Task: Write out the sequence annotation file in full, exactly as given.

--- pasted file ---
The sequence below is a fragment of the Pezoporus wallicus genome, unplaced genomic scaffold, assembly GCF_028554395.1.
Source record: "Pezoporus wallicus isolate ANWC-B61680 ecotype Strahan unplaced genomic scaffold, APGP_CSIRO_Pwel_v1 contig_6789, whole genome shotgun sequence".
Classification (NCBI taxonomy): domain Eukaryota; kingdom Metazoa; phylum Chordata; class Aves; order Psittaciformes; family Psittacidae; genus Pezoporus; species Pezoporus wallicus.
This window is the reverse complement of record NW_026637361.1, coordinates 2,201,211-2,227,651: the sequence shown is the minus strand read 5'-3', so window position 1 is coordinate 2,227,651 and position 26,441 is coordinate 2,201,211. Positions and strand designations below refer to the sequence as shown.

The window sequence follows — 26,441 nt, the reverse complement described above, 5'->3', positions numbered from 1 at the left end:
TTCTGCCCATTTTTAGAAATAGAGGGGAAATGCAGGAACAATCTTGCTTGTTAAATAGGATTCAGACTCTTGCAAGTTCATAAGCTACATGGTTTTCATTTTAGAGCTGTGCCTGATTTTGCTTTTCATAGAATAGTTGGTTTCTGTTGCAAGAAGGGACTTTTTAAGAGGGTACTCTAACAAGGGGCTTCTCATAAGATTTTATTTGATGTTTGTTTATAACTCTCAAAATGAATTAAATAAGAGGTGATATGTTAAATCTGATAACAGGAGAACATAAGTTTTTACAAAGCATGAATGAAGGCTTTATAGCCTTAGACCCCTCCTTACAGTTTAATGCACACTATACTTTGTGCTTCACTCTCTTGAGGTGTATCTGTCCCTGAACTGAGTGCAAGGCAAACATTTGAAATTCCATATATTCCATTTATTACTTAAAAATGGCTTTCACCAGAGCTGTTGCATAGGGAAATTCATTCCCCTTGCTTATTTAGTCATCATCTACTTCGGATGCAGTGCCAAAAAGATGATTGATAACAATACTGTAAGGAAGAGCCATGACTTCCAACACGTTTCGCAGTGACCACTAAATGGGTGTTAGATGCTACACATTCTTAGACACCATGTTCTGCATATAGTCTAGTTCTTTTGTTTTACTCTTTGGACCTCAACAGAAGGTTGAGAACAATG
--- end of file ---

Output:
The sequence below is a fragment of the Pezoporus wallicus genome, unplaced genomic scaffold, assembly GCF_028554395.1.
Source record: "Pezoporus wallicus isolate ANWC-B61680 ecotype Strahan unplaced genomic scaffold, APGP_CSIRO_Pwel_v1 contig_6789, whole genome shotgun sequence".
Classification (NCBI taxonomy): domain Eukaryota; kingdom Metazoa; phylum Chordata; class Aves; order Psittaciformes; family Psittacidae; genus Pezoporus; species Pezoporus wallicus.
This window is the reverse complement of record NW_026637361.1, coordinates 2,201,211-2,227,651: the sequence shown is the minus strand read 5'-3', so window position 1 is coordinate 2,227,651 and position 26,441 is coordinate 2,201,211. Positions and strand designations below refer to the sequence as shown.

The window sequence follows — 26,441 nt, the reverse complement described above, 5'->3', positions numbered from 1 at the left end:
TTCTGCCCATTTTTAGAAATAGAGGGGAAATGCAGGAACAATCTTGCTTGTTAAATAGGATTCAGACTCTTGCAAGTTCATAAGCTACATGGTTTTCATTTTAGAGCTGTGCCTGATTTTGCTTTTCATAGAATAGTTGGTTTCTGTTGCAAGAAGGGACTTTTTAAGAGGGTACTCTAACAAGGGGCTTCTCATAAGATTTTATTTGATGTTTGTTTATAACTCTCAAAATGAATTAAATAAGAGGTGATATGTTAAATCTGATAACAGGAGAACATAAGTTTTTACAAAGCATGAATGAAGGCTTTATAGCCTTAGACCCCTCCTTACAGTTTAATGCACACTATACTTTGTGCTTCACTCTCTTGAGGTGTATCTGTCCCTGAACTGAGTGCAAGGCAAACATTTGAAATTCCATATATTCCATTTATTACTTAAAAATGGCTTTCACCAGAGCTGTTGCATAGGGAAATTCATTCCCCTTGCTTATTTAGTCATCATCTACTTCGGATGCAGTGCCAAAAAGATGATTGATAACAATACTGTAAGGAAGAGCCATGACTTCCAACACGTTTCGCAGTGACCACTAAATGGGTGTTAGATGCTACACATTCTTAGACACCATGTTCTGCATATAGTCTAGTTCTTTTGTTTTACTCTTTGGACCTCAACAGAAGGTTGAGAACAATG